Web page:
Signaling growing federal scrutiny of pharmaceutical access, the Justice Department and the CMS have sent letters to drug manufacturers asking about their pricing. The CMS also warned state agencies about limiting access to hepatitis C medications.
Those warnings come the same week as congressional committees and HHS schedule hearings and forums to discuss high drug prices and question the companies responsible for setting those prices.
The Justice Department and the U.S. Attorney's Office for the Eastern District of Pennsylvania are investigating Eli Lilly and Co.'s “treatment of certain distribution service agreements with wholesalers when calculating and reporting Average Manufacturer Prices in connection with the Medicaid drug rebate program,” according to an Eli Lilly filing with the Securities and Exchange Commission.
Merck & Co. disclosed in an SEC filing that it has received a civil investigative demand from the same U.S. attorney's office seeking information about Merck's contracting and pricing of Dulera aerosol inhalant with certain pharmacy benefit managers and Medicare Part D plans.
Both companies said in their filings that they were cooperating with the inquiries.
A Merck spokeswoman declined to comment on the company's disclosure.
Mark Taylor, a spokesman for Eli Lilly, said in a statement that the company believes “our accounting practices related to average manufacturer prices and the Medicaid drug rebate program are correct.” He also emphasized that the inquiry is not about the way Eli Lilly sets list prices for its drugs, but rather the way it calculates the Average Manufacturer Price used in determining Medicaid rebates.
Those numbers aren't intended to reflect true marketplace value, but are used instead as a basis for price negotiations, said Jason Doctor, an associate professor in the School of Pharmacy at the University of Southern California.
Doctor said the Eli Lilly investigation touches on a perpetual hot topic in drug pricing.
“There are typically complaints that average wholesale prices are too high, and there's a lot of murkiness around what is the real price of drugs,” Doctor said. “Manufacturers will start negotiations with average wholesale prices, and there's potential for abuse there.”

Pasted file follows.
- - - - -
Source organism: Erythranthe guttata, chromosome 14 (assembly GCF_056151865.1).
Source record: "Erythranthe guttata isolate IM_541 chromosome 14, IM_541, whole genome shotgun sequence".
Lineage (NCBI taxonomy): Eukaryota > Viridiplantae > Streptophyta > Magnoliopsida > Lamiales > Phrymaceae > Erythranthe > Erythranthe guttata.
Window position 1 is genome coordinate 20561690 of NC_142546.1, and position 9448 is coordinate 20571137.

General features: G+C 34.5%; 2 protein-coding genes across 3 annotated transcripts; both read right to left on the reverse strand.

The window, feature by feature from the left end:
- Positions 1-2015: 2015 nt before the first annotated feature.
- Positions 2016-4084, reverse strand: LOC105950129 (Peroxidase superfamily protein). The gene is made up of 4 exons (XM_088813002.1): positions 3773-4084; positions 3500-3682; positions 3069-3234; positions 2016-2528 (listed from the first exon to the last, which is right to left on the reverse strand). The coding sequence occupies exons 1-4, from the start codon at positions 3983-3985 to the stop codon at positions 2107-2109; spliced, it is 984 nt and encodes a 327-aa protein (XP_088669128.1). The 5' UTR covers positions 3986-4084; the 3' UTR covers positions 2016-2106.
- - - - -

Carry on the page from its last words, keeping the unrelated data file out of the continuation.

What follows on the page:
Federal officials also raised concerns this week over the price of hepatitis C medications.
In a letter to Gilead Sciences, AbbVie, Johnson & Johnson and Merck, the CMS asked for information on what value-based purchasing arrangements, if any, being offered to payers and state Medicaid agencies, and what the companies are doing to make their medications more affordable.
“These medicines are changing the lives of many individuals, but they are also expensive, costing tens of thousands of dollars, sometimes even more than $100,000 per patient,” Andy Slavitt, The CMS' acting administrator, said in a Nov. 5 blog post. “These costs have strained personal as well as public budgets, particularly state healthcare budgets,” he said.
According to an analysis published this past summer in the Annals of Internal Medicine, 42 state Medicaid systems limit payment in some way for hepatitis drugs. Two-thirds of states restrict who may prescribe them, and about three-quarters allow access only when liver damage has resulted in fibrosis or cirrhosis.
In related concerns, states also received notices questioning whether they were creating unnecessary barriers to drug access. The CMS specifically flagged a practice of restricting drug availability to patients until they reached Stage 3 or Stage 4 liver fibrosis. It also expressed concern about policies that require patients to abstain from alcohol or other drug use for a period of time before being granted access to needed medications.